Temple can't close it out, falls to No. 17 UCF

Temple can't close it out, falls to No. 17 UCF

Temple reflects on its last-second loss to UCF

November 16, 2013, 8:00 pm
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Rannell Hall's 64-yard catch with under 30 seconds to go set up UCF's game-winning 24-yard field goal. (USA Today Images)

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It's not an indictment of the program, the coach, the previous coaches or their history.

It's just reality: The Temple Owls get close, sometimes painfully close, and then somehow find a way to lose football games.

And Saturday's loss to No. 17 UCF hurts as much as any in recent memory.

Shawn Moffitt's 24-yard field goal as time expired completed a borderline ridiculous UCF comeback that downed Temple, 39-36, at Lincoln Financial Field (see Instant Replay).

The loss drops Temple to 1-9 overall, a winless 0-6 in the American and a brutal 2-78 all time against top-25 opponents.

The Owls were two minutes and four seconds away from picking up their first win over a top-25 team in 15 years and their first ever over a ranked opponent at home.

But their eventual collapse was endemic of what's dogged them all season: their pass defense.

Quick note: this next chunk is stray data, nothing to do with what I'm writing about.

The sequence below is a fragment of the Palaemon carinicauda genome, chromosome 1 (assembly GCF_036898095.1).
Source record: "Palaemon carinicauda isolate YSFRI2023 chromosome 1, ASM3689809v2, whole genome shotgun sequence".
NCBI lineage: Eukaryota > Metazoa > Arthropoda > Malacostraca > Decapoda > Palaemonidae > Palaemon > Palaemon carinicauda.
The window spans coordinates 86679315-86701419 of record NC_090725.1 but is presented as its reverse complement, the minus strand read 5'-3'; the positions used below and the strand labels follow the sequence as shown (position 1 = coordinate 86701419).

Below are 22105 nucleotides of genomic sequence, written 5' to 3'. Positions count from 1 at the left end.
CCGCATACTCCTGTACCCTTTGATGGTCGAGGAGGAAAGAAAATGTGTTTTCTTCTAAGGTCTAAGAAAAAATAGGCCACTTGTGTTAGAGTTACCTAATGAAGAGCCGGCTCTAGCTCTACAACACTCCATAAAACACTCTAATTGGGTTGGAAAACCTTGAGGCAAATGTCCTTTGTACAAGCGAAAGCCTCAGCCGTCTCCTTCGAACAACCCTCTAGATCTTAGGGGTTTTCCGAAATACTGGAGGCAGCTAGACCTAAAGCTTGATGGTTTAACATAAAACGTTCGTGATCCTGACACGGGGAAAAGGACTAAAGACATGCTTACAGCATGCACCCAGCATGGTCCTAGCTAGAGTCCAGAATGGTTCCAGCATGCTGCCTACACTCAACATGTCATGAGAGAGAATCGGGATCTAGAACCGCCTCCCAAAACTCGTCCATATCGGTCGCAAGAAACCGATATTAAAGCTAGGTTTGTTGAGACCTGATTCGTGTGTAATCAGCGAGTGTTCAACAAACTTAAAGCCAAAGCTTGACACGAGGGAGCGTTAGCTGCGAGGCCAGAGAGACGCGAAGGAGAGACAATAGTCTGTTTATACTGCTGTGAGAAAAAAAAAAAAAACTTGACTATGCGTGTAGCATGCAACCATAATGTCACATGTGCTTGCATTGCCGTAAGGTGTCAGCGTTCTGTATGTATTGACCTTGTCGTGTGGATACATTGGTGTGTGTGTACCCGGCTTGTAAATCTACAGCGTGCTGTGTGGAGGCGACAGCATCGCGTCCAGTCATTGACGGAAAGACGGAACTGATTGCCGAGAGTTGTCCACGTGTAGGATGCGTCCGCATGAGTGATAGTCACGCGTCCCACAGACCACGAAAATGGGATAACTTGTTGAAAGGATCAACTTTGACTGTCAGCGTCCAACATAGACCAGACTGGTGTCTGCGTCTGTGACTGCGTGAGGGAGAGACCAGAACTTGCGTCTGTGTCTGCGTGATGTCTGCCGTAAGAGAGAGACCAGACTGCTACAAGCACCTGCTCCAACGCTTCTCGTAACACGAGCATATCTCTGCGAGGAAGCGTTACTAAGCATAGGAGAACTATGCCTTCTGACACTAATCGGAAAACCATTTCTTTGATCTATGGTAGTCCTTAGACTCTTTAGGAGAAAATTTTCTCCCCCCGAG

"I'll be positive to start," first-year head coach Matt Rhule said. "I told you guys I would try to make it exciting this year."

That he did, and that Saturday was. Consider …

Temple and UCF exchanged the lead 10 times and combined for 75 points, 50 first downs and 1,275 total yards.

Freshman quarterback P.J. Walker threw for a career-high 384 yards, scored five touchdowns, led a 99-yard touchdown drive and gave Temple the lead, 36-29, with 2:04 to play.

Your quarterback plays like that, and you have to try not to win.

Surely, they had it.

"I felt like we had the game the whole time," Walker said.

Nope. UCF senior quarterback Blake Bortles decided it would be better to take his team 70 yards in 58 seconds, avoid a rush, roll left on a broken play and heave the ball in order to find the outstretched fingertips of receiver J.J. Worton, who made a stunning, diving, one-handed catch to tie the game, 36-36, with 1:04 to play.

Surely, Temple was headed for overtime.

"Rannell Hall had previously said that Temple was sitting on everything and jumping things outside," Bortles said. "He told me he was to go and he went and made a big play."

And that's what he did. After Temple went three-and-out, Bortles found Hall over the middle, when Owls corner Anthony Robey bit on a fake to the outside, and Hall went 64 yards all the way to the Temple 6. Bortles ran UCF down the field as the sideline officials moved the chains, let seven seconds run off the clock and spiked the ball with two seconds left.

On came Moffitt, up went the ball, and away went Temple's hopes.

Which again brings us to one of those painful realities: Surely, Temple would lose -- because of its pass defense.

Temple allowed UCF to march 134 yards, complete 5 of 5 passing attempts and score the game's final 10 points in under two minutes. In all, the Owls let Bortles to rack up a career-high 404 passing yards and Worton and Hall to combine for 19 catches and 238. Worton set two career highs of his own with 179 yards and three TDs in a 10-catch performance capped off by his miraculous one-hander.